This site features current writing opportunities for authors of all genres, with a preference for Christian publications. The submission opportunites featured on this blogsite have been collected by Sally Clark. The source of the information is listed at the bottom of each post. Please check these websites for additional writing articles and information on submissions in other genres.

If you experience any problems with the links or with submitting your material, please let me know. If you would like to receive free submission information via a daily email, drop me a line at sally@sallyclark.info and your name will be added to the e-list. Your name email address will never be shared or sold to anyone else. Promise!

Drop by my web site: www.sallyclark.info

or follow me on Twitter: www.twitter.com/auslande

or on my blog: www.pocketpoems.info

To comment on any blog entry, click on the title.



Published by Ideals Children's Books,


a lift-the-flap board book for ages 2-5,

written by Sally Clark


and winner of a 2015
Silver Medal
from Moonbeam Children's Book Awards






You can read Sally's poetry and hear her reading her poems on http://www.ifollowfredericksburg.com with a new poem posted every week.

Weavings: The Self as Beloved

Posted by Sally Clark on Tuesday, January 13, 2015
Weavings: A Journal of the Christian Spiritual Life
 
Articles 1000 to 2000 words, sermons and meditations 500 to 2000 words, stories (fiction or nonfiction) 750 to 2000 words, poems, prayers and liturgical pieces. Weavings is neither a popular devotional guide nor a technical scholarly journal. We are looking for material that has spiritual depth expressed in simple, even poetic, prose. We hope authors will show our readers the subject rather than simply describe or explain it.  
 
 
Theme: “The Self as Beloved” (Nov/Dec 2015/Jan 2016 issue)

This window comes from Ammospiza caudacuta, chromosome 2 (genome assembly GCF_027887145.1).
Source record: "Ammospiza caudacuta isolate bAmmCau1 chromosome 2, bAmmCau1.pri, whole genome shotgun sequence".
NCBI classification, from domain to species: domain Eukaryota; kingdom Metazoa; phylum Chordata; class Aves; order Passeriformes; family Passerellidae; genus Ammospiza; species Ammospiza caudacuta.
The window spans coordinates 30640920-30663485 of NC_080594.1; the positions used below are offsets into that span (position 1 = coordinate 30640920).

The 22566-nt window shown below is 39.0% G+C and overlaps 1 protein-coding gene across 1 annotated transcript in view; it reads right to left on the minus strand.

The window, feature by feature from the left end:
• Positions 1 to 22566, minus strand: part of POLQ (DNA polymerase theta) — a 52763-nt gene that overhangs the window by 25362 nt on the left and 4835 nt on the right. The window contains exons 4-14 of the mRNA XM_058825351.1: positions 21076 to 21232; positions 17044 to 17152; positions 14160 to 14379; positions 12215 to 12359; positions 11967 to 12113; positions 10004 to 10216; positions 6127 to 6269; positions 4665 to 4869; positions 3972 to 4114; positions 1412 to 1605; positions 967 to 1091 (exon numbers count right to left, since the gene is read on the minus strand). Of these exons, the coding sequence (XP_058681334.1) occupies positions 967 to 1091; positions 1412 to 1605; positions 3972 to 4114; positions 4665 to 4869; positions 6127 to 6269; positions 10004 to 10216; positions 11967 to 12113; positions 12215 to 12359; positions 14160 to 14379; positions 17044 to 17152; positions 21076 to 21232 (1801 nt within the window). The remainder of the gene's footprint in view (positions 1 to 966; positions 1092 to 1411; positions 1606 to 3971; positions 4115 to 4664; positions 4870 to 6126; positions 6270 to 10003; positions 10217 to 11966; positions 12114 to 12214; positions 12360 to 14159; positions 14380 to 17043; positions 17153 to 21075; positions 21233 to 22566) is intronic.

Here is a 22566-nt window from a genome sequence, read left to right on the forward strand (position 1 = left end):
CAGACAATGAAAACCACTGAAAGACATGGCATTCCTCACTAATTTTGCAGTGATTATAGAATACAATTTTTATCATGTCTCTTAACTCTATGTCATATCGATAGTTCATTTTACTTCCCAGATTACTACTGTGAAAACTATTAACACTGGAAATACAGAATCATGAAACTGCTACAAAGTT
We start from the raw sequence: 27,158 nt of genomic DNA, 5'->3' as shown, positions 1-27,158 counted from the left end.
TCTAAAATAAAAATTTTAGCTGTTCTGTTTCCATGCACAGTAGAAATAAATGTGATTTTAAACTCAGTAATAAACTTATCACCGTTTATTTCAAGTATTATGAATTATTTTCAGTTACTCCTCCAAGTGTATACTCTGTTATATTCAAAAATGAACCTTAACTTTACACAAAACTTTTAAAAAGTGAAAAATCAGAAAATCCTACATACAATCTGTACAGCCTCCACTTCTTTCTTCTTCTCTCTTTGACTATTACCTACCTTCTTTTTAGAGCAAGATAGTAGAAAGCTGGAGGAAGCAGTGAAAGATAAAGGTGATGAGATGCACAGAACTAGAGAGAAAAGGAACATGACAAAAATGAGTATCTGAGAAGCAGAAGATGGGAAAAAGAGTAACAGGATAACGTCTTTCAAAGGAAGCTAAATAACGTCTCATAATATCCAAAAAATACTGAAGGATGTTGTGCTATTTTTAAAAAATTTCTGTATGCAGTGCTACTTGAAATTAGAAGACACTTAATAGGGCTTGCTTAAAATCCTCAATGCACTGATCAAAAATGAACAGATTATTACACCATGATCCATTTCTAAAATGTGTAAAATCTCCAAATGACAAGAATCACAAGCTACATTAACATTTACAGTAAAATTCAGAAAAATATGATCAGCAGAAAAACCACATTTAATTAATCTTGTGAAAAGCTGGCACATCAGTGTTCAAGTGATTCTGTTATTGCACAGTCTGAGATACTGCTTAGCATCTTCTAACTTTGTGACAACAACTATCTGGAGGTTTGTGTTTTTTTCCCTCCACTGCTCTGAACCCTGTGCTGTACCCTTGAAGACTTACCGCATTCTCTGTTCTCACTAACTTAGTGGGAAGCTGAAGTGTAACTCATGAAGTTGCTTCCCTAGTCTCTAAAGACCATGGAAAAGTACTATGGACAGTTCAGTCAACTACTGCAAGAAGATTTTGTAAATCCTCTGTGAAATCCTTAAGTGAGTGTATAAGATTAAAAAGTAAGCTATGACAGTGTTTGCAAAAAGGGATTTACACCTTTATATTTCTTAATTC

All Proposals Due – 02/06/15
 
“You shall love your neighbor as yourself.”—Mark 12:31
 
In Life of the Beloved, Henri Nouwen explains, “Self-rejection is the greatest enemy of the spiritual life because it contradicts the sacred voice that calls us the ‘Beloved.’ Being the Beloved expresses the core truth of our existence.” In this season of Advent, we explore aspects of compassion for ourselves and of the mystery of Christ in us, “the hope of glory” (Col. 1:27). How does the knowledge that we are beloved by God, held in God’s loving gaze, free us and give us a mandate to show compassion to ourselves? What does it mean to have compassion for ourselves in a tradition that focuses heavily on compassion for the other? How does the nurturing of self-compassion foster empathy? How do practices such as sacred gaze, mirror mysticism, stillness, silence, balance, and others offer insight into seeing ourselves as beloved? Where are we seeing models for compassion for the self?




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Weavings: The Self as Beloved

Posted by Sally Clark on Tuesday, January 13, 2015
Weavings: A Journal of the Christian Spiritual Life
 
Articles 1000 to 2000 words, sermons and meditations 500 to 2000 words, stories (fiction or nonfiction) 750 to 2000 words, poems, prayers and liturgical pieces. Weavings is neither a popular devotional guide nor a technical scholarly journal. We are looking for material that has spiritual depth expressed in simple, even poetic, prose. We hope authors will show our readers the subject rather than simply describe or explain it.  
 
 
Theme: “The Self as Beloved” (Nov/Dec 2015/Jan 2016 issue)
All Proposals Due – 02/06/15
 
“You shall love your neighbor as yourself.”—Mark 12:31
 
In Life of the Beloved, Henri Nouwen explains, “Self-rejection is the greatest enemy of the spiritual life because it contradicts the sacred voice that calls us the ‘Beloved.’ Being the Beloved expresses the core truth of our existence.” In this season of Advent, we explore aspects of compassion for ourselves and of the mystery of Christ in us, “the hope of glory” (Col. 1:27). How does the knowledge that we are beloved by God, held in God’s loving gaze, free us and give us a mandate to show compassion to ourselves? What does it mean to have compassion for ourselves in a tradition that focuses heavily on compassion for the other? How does the nurturing of self-compassion foster empathy? How do practices such as sacred gaze, mirror mysticism, stillness, silence, balance, and others offer insight into seeing ourselves as beloved? Where are we seeing models for compassion for the self?




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Writer


Sally Clark Like finding shells on the beach, I love doing market research! And what I find, I love to share! I write in a variety of genres including children's, Christian, poetry, fiction, and nonfiction, so these post follow along those lines. Check out my web site: www.sallyclark.info, for more about me.
 

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